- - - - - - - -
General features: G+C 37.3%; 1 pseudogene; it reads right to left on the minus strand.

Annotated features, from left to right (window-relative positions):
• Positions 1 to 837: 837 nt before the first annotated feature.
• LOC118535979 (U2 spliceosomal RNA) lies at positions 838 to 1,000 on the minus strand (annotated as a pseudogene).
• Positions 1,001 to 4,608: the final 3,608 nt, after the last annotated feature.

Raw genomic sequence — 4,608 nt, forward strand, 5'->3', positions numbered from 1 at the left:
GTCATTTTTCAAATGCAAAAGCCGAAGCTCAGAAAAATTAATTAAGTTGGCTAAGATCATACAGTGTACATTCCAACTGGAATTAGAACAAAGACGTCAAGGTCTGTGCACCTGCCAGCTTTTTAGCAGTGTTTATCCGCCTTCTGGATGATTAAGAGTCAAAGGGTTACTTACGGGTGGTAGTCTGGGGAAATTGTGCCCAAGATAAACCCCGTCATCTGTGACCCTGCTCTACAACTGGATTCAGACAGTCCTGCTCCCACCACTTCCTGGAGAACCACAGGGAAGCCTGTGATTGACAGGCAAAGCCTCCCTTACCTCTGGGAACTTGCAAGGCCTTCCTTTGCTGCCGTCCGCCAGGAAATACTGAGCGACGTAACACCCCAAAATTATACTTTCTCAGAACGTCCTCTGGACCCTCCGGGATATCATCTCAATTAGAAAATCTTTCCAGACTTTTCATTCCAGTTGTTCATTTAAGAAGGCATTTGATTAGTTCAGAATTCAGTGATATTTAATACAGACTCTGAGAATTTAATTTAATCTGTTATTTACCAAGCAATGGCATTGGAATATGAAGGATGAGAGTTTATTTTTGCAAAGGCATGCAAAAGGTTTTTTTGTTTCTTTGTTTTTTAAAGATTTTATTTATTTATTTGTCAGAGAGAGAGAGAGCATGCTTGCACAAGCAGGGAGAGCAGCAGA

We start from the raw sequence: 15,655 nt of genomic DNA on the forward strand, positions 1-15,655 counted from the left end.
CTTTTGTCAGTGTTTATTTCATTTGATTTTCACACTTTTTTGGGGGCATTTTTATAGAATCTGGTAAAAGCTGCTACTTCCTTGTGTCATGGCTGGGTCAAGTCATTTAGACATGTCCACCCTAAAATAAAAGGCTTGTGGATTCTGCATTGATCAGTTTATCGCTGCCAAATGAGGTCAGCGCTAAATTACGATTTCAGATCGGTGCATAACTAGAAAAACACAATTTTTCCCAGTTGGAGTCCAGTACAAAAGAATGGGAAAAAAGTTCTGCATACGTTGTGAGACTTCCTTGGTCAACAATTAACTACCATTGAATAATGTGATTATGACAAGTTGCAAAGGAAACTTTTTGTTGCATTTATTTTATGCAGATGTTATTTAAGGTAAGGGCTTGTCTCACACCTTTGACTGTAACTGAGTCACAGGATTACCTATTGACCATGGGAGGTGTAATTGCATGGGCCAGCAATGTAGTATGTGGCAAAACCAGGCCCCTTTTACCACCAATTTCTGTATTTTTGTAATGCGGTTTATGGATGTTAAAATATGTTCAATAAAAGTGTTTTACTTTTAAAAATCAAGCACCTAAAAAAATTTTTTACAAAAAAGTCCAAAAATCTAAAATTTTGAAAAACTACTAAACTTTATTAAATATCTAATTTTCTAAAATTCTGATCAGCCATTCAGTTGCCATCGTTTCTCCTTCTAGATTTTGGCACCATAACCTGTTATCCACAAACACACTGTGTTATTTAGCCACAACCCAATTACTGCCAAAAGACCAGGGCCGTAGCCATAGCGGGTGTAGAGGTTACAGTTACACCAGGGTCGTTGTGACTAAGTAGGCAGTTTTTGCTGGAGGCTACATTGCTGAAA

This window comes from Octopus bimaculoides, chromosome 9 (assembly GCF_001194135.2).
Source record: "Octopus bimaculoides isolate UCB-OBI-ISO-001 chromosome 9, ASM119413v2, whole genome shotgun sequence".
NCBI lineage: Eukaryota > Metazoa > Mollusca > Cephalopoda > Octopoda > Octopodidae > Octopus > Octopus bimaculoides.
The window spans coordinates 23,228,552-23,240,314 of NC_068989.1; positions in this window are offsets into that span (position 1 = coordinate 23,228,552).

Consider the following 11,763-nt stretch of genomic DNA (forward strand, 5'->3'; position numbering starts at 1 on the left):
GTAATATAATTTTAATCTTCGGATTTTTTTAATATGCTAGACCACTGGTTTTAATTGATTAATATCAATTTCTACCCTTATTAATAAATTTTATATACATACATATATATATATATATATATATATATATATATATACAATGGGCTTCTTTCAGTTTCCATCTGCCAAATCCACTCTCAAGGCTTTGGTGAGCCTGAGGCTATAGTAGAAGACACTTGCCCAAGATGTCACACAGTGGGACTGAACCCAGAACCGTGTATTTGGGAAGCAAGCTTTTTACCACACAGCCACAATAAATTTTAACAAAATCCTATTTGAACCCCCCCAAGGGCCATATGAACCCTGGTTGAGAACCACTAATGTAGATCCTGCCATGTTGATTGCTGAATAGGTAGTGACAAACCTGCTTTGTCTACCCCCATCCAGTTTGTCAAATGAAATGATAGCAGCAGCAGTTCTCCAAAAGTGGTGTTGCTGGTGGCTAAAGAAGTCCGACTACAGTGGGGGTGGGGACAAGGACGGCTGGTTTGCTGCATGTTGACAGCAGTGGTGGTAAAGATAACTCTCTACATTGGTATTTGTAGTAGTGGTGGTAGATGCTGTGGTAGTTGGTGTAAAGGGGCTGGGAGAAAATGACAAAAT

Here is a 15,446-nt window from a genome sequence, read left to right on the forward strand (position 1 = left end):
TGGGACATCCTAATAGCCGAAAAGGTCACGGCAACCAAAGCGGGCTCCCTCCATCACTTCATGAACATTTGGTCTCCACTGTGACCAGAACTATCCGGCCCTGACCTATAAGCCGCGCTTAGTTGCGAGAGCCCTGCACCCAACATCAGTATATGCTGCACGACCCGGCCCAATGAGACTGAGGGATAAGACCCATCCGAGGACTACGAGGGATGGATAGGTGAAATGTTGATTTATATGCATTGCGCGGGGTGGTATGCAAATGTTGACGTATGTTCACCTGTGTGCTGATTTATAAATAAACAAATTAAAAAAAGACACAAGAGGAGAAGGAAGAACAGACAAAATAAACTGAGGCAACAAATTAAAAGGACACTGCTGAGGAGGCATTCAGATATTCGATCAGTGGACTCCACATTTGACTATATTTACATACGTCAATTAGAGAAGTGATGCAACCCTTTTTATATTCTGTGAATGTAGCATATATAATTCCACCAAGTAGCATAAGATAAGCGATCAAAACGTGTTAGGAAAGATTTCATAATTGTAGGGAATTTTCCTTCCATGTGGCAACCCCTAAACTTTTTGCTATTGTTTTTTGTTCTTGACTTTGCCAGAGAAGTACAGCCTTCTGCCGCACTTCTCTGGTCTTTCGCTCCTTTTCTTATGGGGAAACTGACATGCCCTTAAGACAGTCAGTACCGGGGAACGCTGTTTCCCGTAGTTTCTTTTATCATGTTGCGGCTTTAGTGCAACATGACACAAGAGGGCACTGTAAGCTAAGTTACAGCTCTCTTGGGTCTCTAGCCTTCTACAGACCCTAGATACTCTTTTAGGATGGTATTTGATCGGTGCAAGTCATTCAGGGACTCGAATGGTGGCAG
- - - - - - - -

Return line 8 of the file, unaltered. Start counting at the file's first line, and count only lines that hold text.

We start from the raw sequence: 15,655 nt of genomic DNA on the forward strand, positions 1-15,655 counted from the left end.